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Rising violence in Port-au-Prince triggers new talk of decentralizing Haiti

Taxi-moto drivers
Taxi-moto drivers waiting for clients on The Boulevard, a street in Cap-Haitien, on Jul. 8, 2022. Cap-Haitien, Haiti’s second largest city, struggles to function without Port-au-Prince, residents said. Photo by Oldjy François for The Haitian Times

The Haitian Times 
www.haitiantimes.com 
By Onz Chery

CAP-HAITIEN — Marie Henry, a Jacmel-based merchant, knew it was risky to send for the 600 bags of sugar stuck in Port-au-Prince back in June 2021. But days after gangs took over Martissant, the town that leads to the capital, she took a chance and sent her truck driver to pick up the goods so rare to find in high quantities in Jacmel. 

Henry didn’t hear from the truck driver for four hours, despite numerous calls. Then a man who Henry said had a “bizarre” and “unpleasant” way of speaking picked up the driver’s phone. He told Henry if she wanted her merchandise back, she had to send 250,000 gourdes, roughly $2,165, divided among five recipients via MonCash. Henry sent the money, but the bandits unloaded the truck anyway, stealing the goods before allowing the driver to go.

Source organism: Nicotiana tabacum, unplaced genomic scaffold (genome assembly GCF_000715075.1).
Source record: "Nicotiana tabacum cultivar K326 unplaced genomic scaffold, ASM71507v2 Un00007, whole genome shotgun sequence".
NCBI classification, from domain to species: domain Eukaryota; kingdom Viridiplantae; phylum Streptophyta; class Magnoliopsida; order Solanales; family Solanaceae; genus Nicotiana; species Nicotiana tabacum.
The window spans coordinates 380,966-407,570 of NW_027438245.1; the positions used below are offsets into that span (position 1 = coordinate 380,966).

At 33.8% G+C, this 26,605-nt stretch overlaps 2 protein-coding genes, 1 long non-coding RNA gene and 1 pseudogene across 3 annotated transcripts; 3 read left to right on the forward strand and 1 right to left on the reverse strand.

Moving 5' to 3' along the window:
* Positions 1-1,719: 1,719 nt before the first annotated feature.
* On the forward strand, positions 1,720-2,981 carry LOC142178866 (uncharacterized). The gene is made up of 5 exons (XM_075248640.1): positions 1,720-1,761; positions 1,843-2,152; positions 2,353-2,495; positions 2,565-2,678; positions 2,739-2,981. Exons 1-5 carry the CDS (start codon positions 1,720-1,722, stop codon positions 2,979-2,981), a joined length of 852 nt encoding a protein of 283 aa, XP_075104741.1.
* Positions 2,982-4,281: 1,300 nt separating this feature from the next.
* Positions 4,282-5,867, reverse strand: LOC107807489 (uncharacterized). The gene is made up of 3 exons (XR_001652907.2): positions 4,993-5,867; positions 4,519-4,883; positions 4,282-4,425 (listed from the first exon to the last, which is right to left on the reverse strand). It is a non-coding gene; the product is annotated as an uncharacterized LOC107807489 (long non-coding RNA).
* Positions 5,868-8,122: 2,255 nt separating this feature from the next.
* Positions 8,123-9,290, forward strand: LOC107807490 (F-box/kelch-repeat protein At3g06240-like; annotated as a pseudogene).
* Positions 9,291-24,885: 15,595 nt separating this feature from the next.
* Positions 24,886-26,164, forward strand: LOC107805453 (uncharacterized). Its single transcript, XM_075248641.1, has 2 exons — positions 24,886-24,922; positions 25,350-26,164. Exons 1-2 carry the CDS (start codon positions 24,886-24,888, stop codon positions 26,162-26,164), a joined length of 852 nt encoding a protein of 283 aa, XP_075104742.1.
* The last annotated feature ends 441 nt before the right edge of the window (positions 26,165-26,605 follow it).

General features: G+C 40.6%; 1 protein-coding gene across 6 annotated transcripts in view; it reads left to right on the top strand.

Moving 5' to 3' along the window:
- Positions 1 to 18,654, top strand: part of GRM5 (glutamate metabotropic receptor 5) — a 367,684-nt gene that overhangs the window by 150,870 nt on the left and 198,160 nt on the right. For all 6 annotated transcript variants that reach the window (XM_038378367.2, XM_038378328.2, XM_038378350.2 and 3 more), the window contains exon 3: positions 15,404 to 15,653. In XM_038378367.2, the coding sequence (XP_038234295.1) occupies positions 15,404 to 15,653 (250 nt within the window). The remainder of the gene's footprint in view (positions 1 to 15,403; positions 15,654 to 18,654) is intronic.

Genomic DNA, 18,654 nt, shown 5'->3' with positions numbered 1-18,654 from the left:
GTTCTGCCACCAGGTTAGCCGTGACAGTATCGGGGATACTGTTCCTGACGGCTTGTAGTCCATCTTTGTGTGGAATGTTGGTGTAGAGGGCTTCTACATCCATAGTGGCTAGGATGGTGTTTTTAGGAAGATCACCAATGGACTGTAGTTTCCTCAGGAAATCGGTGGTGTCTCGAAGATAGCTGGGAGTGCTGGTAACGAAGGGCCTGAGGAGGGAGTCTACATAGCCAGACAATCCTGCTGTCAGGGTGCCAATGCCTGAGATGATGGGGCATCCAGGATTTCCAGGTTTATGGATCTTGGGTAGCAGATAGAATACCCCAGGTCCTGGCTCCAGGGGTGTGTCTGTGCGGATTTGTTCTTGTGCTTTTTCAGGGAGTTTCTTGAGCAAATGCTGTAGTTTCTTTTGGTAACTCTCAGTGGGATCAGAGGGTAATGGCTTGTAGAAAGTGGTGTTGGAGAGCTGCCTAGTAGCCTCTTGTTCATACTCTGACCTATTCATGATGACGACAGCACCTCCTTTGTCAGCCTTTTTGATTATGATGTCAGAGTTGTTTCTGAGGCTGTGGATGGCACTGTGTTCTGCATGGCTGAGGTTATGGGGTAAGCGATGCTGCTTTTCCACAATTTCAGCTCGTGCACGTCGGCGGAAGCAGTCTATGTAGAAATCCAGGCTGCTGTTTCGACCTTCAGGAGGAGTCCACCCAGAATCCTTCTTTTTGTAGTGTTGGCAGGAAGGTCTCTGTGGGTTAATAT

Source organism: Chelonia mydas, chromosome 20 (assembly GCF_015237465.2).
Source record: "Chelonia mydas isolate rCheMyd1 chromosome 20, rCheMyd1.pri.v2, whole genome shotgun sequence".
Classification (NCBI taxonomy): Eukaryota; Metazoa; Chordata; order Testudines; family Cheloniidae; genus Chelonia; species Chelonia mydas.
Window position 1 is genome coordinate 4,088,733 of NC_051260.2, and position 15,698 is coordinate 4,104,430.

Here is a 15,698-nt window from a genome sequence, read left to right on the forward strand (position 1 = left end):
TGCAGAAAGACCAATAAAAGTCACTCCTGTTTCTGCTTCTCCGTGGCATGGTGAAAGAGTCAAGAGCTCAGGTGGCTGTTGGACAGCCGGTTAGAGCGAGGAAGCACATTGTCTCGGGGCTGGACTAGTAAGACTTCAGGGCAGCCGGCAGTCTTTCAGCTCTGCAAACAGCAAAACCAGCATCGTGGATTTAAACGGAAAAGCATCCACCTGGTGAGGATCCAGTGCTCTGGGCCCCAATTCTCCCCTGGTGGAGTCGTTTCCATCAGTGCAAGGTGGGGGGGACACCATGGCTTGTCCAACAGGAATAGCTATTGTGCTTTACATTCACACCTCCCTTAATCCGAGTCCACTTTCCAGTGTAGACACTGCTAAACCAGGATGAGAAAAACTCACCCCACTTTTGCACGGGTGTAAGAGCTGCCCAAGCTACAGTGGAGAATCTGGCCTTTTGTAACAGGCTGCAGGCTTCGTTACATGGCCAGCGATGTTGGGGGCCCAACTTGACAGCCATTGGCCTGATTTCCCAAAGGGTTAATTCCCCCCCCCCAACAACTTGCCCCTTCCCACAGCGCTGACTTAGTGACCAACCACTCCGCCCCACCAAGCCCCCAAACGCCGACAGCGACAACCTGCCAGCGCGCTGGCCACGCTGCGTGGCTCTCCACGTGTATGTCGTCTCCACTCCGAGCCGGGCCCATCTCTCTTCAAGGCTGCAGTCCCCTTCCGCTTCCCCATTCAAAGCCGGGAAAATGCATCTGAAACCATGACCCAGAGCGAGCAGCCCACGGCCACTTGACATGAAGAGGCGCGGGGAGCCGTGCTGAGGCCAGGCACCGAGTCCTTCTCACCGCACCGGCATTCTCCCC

Bandits stole Henry’s merchandise in Martissant two more times, costing her more than $65,000. During the second robbery, they took the truck as well. 

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